Study links gene to PTSD risk
Based on DNA analysis on hundreds of trauma-exposed Veterans and other volunteers, researchers with VA and Boston University have pinpointed a gene variant
they say substantially increases the risk of posttraumatic stress disorder. The discovery could eventually help guide PTSD care.
The findings, now online in Molecular Psychiatry, are the first published results from a genome-wide association study on PTSD.
Senior author Mark Miller, PhD, says the new finding is preliminary but very promising. "I'm optimistic that we're onto something real." He says the
results may lead to a better understanding of exactly what goes awry in the brain in PTSD, and aid in the development of new drugs and diagnostic or
Miller is a clinical and research psychologist with the Behavioral Sciences Division of VA's National Center for PTSD, and an associate professor at Boston
University School of Medicine.
In a genome-wide association study, or GWAS, researchers scan the entire genetic material of a person—all his or her DNA. They use chips that contain
probes for millions of possible gene variants. The goal is to pinpoint variants that are more common in people with a certain disorder than in those
The Boston study, which included more than 500 Veterans—many of them with combat trauma—homed in on the retinoid-related orphan receptor alpha (RORA) gene
and one of its variants, rs8042149. The variant is a single nucleotide polymorphism, or SNP. In simpler terms, it is a change in one of the chemical bases
that make up the gene. One gene can potentially have up to thousands of such variants.
Most published studies to date on the genetics of PTSD have been "candidate gene studies." In these studies, researchers first sift though biomedical
evidence to identify genes that appear to be involved in a certain health condition. They then examine those specific genes in patients' DNA and look for
variants that may be associated with the disease. The focus, says Miller, is only on "the usual suspects"—genes known to play a role in that area of
health. Such research often follows "knock-out" studies in mice, in which scientists genetically engineer the lab animals to lack a certain gene and then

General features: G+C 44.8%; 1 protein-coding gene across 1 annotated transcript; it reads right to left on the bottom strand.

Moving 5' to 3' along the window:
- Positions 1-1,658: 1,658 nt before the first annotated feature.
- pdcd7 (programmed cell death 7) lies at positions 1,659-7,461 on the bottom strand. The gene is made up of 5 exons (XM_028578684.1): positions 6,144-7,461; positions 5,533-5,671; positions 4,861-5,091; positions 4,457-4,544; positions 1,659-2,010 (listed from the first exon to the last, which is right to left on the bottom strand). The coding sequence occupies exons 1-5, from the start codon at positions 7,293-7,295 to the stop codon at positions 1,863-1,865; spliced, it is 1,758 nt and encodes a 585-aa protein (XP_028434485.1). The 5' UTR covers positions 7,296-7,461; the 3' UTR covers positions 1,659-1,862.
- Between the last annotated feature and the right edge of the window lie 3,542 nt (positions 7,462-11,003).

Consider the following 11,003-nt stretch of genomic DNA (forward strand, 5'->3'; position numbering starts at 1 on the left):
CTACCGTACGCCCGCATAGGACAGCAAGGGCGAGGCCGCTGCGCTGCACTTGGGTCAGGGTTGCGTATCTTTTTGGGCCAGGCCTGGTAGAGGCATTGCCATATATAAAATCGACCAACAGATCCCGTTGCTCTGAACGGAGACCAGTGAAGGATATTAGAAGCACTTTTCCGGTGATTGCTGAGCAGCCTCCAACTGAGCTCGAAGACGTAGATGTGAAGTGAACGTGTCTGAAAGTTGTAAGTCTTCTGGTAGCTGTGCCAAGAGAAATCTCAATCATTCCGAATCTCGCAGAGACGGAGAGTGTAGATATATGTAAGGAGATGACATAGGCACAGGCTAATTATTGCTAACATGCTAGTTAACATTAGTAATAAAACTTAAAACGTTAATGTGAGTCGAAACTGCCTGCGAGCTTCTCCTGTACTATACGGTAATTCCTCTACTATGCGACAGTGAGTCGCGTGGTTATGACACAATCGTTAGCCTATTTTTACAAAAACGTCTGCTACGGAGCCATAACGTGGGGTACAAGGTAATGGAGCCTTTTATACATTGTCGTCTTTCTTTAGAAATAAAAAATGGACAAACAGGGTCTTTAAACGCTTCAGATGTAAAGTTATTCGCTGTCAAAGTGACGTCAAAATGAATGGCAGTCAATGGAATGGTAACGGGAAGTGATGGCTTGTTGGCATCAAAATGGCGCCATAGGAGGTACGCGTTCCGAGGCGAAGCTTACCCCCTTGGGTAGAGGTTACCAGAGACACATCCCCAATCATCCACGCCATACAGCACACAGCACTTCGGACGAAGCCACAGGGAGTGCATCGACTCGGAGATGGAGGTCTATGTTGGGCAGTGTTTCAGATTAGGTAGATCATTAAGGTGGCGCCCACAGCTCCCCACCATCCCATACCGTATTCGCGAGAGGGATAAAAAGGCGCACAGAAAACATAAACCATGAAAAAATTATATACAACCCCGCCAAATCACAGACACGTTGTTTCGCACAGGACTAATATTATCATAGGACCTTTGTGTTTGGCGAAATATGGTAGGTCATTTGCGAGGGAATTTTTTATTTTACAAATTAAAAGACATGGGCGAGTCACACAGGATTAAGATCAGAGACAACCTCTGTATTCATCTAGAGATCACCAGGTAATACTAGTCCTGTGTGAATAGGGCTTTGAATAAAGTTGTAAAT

observe the effects on health and behavior.
In a GWAS, in contrast, researchers start with no set idea of which gene will emerge as a marker of the condition. The human genome contains some 23,000
protein-coding genes in all.
"You just look at the data," says Miller. "It's more of a discovery approach. You can come up with a finding anywhere in the genome." He adds that since
most of the genome is still an unknown—uncharted territory—and scientists know little about the role of various genes and other pieces of DNA, "chances are
you're going to find an association in an area of DNA whose function you have no idea about."
The psychologist says his team was "particularly excited" when they realized that the RORA gene pinpointed in their study has been the focus of other
recent research on mental health conditions. It's been implicated in attention deficit hyperactivity disorder, bipolar disorder, autism, and depression,
which frequently accompanies PTSD. The gene is known to affect brain development, neuroprotection (protection of brain cells from injury or degeneration),
and hormone production.
On a basic level, says Miller, the gene "detects changes in the biochemical cellular environment and responds to those changes." He and his coauthors
believe changes in RORA may lead, in essence, to a meltdown on the part of brain cells when the stress level rises. In their article, the researchers wrote
that the particular gene variant their study homed in on, rs8042149, may "reduce the capacity of neurons to respond to the biochemical stressors induced by
traumatic stress," such as elevated hormone levels, inflammation, and free-radical damage.
"Our theory is that for people who have the RORA risk variant, their neurons are less able to mount a defense against the damaging effects of stress on the
brain," Miller explains.
He cites further evidence bolstering a possible link between PTSD and RORA. For starters, the gene codes for proteins found in brain regions that help with
emotional regulation and behavioral control, such as the hippocampus, anterior cingulate cortex, and prefrontal cortex. And at least one study has linked
RORA expression levels to the thickness of the brain's white and gray matter. Interestingly, brain scans of those with PTSD have also found reduced volume
in certain brain areas, including the hippocampus. One theory is that the volume shrinks in response to trauma and the chronic stress that follows. Another
is that people who inherently have less volume in those areas may be more susceptible to PTSD in the wake of trauma.
Either way, Miller's team is eager to further explore the RORA-PTSD link. "We hope to connect with colleagues doing structural imaging," he says. One
tentative plan is to work with VA researchers at the Boston-based Translational Research Center for TBI and Stress Disorders. One of the questions to be
answered: Will Veterans with PTSD who have the "rs8042149" variant show signature patterns of structural brain changes?
The group will also look at other RORA variants that may play a role. The probe-containing chip they used in their GWAS tests for only 600 or so RORA
variants. "There are actually thousands of potential variants of the gene that could be tied to PTSD," says Miller. The researchers have their work cut out
for them, but having a focus on a particular gene may pave the way for future progress.